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Could landlords illegally checking renters’ stimulus status lock folks out of the IRS portal?

(EDITORIAL) It’s wild that landlords are unethically and illegally using the stimulus check portal to check on renters, but could it also be locking people out of the system?

irs payment status

As the IRS begins to issue the coronavirus economic impact payments, AKA stimulus checks, the scammers come out in full force. No, the IRS won’t call you to ask for your bank information. You won’t need to pay anything to get your payment, nor will you need to send back any money to the IRS because you were overpaid. You can check your payment status at the official IRS website “Get My Payment.”

All someone needs is your social security number, date of birth, street address and Zip code. Turns out, anyone with that information can access your stimulus payment status. Some people are reporting that their landlords are checking on their tenant’s status.

A viral post of a text exchange between an Oregon man and his landlord demonstrates that at least one person has used the Get My Payment website illegally.

The situation is being investigated by the DOJ and the tenant is working with a lawyer. Other users posted anecdotal stories about their landlords using the system, but there isn’t any data to know how many people are misusing the IRS’s payment status website.

We don’t know how widespread the problem is. As much as we’d like to believe that people are ethical, there are just too many examples of fraud and scams during any kind of crisis to assume that this may only be a few bad apples.

The system is poorly designed. There’s also no way to know who is accessing your information, nor is there any way to prevent it.

One of the executive team members at The American Genius reports that their family has been getting daily emails from property management reminding them that the stimulus payments are coming and by the way, rent is due. They were called by a leasing agent asking for their SSN and emergency contact information, ostensibly for a “file audit.” The team member declined giving out information over the phone. Because the information is on file in the office as part of the original lease, there is no reason for anyone to request that information. Our team member now assumes that the leasing agent was trying to access the stimulus check portal.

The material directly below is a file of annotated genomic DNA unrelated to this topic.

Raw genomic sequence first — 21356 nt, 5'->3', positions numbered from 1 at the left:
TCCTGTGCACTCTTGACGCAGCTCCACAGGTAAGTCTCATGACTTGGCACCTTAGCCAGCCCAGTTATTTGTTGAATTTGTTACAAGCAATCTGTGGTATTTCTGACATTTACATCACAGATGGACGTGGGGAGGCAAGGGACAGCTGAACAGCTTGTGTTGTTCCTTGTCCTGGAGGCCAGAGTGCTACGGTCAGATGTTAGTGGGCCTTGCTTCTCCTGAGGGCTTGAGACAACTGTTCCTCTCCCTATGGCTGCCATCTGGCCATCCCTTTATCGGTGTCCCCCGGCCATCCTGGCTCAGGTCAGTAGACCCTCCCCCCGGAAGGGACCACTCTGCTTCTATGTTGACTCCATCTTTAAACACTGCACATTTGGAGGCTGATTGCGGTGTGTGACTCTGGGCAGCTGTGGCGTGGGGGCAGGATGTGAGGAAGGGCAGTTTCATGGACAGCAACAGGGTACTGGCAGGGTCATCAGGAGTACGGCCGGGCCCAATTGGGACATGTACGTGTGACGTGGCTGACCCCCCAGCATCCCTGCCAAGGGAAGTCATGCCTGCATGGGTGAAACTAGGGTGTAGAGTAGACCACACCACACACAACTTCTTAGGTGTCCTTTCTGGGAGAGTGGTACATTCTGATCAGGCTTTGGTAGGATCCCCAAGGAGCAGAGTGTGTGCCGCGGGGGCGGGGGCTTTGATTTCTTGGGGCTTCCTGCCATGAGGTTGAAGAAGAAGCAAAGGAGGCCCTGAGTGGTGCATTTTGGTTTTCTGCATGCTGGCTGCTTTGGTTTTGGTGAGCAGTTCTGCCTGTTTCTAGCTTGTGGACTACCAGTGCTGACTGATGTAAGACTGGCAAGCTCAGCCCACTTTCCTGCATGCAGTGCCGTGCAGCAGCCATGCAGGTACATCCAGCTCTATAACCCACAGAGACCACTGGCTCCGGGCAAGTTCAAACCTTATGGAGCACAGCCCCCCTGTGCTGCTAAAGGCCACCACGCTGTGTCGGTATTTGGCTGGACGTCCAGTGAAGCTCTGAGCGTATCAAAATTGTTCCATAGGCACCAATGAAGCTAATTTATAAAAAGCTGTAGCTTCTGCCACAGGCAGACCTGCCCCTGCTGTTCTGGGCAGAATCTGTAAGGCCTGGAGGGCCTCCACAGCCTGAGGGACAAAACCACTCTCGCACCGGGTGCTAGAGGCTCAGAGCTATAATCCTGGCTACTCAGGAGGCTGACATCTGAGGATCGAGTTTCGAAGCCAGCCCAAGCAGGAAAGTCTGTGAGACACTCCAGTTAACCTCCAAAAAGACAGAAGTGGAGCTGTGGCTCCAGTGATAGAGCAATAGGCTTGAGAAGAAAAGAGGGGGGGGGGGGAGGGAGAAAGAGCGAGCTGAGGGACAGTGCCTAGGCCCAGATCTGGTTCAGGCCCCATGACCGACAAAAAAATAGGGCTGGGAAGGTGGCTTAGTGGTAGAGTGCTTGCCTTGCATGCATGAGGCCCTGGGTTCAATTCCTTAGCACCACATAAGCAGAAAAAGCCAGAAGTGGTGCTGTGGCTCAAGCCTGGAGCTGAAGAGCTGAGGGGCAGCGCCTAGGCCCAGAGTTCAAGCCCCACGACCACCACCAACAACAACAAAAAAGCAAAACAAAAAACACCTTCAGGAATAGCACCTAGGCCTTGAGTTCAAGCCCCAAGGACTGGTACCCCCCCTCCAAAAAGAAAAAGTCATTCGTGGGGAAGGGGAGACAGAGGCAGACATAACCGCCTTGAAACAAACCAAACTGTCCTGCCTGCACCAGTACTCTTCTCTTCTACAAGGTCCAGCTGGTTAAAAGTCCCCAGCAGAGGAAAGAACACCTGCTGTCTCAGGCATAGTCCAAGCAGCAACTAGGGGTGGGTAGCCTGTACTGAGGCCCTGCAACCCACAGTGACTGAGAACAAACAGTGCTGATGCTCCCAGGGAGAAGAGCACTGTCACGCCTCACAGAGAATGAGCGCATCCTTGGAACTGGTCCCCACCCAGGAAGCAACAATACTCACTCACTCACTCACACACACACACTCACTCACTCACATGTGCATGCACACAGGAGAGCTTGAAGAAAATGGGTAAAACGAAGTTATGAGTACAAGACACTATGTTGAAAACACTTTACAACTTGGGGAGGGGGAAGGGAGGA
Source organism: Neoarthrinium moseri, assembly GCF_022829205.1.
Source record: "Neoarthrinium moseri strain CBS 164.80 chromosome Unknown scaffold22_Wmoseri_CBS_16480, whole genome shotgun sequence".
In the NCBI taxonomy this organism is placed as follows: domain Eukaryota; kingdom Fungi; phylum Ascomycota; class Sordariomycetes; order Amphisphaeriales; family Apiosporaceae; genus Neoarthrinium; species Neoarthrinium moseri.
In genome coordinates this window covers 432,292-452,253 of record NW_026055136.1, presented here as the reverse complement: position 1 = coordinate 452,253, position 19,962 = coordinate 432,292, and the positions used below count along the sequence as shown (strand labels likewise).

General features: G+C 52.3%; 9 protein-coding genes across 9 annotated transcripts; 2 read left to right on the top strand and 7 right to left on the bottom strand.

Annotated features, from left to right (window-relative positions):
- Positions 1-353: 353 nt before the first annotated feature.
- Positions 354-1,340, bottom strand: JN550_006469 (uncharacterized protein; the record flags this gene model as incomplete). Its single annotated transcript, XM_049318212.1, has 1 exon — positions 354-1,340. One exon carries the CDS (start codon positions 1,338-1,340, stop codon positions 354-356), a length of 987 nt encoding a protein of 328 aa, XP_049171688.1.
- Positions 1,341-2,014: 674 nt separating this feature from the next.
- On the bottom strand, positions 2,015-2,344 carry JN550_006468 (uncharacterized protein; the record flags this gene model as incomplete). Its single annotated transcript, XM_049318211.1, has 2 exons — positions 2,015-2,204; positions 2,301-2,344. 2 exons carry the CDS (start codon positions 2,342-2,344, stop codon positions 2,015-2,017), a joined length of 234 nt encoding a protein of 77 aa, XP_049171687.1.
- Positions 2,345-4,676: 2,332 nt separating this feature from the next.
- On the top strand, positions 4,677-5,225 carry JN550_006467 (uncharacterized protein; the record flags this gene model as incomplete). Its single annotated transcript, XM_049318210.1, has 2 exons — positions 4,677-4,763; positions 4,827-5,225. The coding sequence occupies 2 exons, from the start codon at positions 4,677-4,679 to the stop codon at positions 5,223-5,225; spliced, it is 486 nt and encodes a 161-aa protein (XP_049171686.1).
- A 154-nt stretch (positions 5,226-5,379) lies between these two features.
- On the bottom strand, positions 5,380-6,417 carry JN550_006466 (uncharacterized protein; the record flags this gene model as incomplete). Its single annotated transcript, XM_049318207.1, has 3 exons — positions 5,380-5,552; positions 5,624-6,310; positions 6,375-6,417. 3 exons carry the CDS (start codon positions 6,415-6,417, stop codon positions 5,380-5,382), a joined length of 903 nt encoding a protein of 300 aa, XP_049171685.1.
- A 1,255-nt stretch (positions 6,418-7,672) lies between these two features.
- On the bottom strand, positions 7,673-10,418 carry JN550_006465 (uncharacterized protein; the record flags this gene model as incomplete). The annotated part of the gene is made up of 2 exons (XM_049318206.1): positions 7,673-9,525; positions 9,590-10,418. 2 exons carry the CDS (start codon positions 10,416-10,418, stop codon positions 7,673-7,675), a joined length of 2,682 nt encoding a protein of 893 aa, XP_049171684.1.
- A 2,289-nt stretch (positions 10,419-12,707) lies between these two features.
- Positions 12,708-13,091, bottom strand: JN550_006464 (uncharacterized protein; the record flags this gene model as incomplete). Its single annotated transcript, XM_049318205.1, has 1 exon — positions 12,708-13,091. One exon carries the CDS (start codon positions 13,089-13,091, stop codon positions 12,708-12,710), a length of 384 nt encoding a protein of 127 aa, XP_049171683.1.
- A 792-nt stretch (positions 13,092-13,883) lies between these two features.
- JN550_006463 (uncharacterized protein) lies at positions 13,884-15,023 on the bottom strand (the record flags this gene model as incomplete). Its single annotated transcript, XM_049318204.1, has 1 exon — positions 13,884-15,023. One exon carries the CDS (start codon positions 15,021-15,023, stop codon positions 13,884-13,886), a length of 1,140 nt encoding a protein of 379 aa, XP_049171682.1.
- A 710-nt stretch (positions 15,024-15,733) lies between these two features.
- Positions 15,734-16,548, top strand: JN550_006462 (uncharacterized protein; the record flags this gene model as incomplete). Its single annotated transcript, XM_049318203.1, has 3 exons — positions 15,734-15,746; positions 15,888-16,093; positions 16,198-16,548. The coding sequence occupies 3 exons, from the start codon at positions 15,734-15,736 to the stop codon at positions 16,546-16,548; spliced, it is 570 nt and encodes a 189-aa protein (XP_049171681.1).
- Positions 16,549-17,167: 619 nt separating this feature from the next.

It is worth noting that many people still cannot see their payment status, and never have been able to retrieve it. The IRS has cited technical problems that have been solved, but many people still cannot get any updates, simply seeing this result:

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Because the IRS portal lacks transparency, there is always a chance that perhaps some people cannot see their stimulus status because others have already checked it OR that it has been checked too many times!

Not just landlords, but auto lenders, ex-partners, or anyone that knows someone’s SSN. This could be way off, but the lack of transparency makes anything possible.

No matter what, using the IRS site to check anyone’s stimulus payment status is illegal, even if you don’t get caught.

The IRS site clearly states:

Use of this system constitutes consent to monitoring, interception, recording, reading, copying or capturing by authorized personnel of all activities. There is no right to privacy in this system. Unauthorized use of this system is prohibited and subject to criminal and civil penalties, including all penalties applicable to willful unauthorized access (UNAX) or inspection of taxpayer records (under 18 U.S.C. 1030 and 26 U.S.C. 7213A and 26 U.S.C. 7431).

Tenants may be behind on rent. Some tenants may even be abusing the moratorium on evictions.

Landlords and property managers should have a higher standard when it comes to housing practices. The actions of tenants should not dictate a landlord’s actions. If you’re a landlord, keep your integrity and talk to your tenants about their situation. Don’t use their private information to get information about their stimulus payment.

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If you’re a tenant and suspect that your landlord accessed the IRS, contact a lawyer. The Federal Trade Commission offers this advice about avoiding a scam with your stimulus payment.

Dawn Brotherton is a Sr. Staff Writer at The American Genius with an MFA in Creative Writing from the University of Central Oklahoma. She is an experienced business writer with over 10 years of experience in SEO and content creation. Since 2017, she has earned $60K+ in grant writing for a local community center, which assists disadvantaged adults in the area.


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